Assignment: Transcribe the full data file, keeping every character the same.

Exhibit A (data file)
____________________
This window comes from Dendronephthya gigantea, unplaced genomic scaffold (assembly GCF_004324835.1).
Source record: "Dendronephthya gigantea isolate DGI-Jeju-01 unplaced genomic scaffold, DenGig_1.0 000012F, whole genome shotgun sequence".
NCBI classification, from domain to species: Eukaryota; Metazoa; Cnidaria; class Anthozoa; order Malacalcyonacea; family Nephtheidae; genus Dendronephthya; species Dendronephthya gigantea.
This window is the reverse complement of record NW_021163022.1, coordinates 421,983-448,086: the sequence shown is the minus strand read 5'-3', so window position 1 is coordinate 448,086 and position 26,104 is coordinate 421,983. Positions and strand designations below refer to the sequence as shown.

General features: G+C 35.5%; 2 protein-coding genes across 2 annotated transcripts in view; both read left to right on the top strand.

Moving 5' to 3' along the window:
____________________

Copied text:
This window comes from Dendronephthya gigantea, unplaced genomic scaffold (assembly GCF_004324835.1).
Source record: "Dendronephthya gigantea isolate DGI-Jeju-01 unplaced genomic scaffold, DenGig_1.0 000012F, whole genome shotgun sequence".
NCBI classification, from domain to species: Eukaryota; Metazoa; Cnidaria; class Anthozoa; order Malacalcyonacea; family Nephtheidae; genus Dendronephthya; species Dendronephthya gigantea.
This window is the reverse complement of record NW_021163022.1, coordinates 421,983-448,086: the sequence shown is the minus strand read 5'-3', so window position 1 is coordinate 448,086 and position 26,104 is coordinate 421,983. Positions and strand designations below refer to the sequence as shown.

General features: G+C 35.5%; 2 protein-coding genes across 2 annotated transcripts in view; both read left to right on the top strand.

Moving 5' to 3' along the window: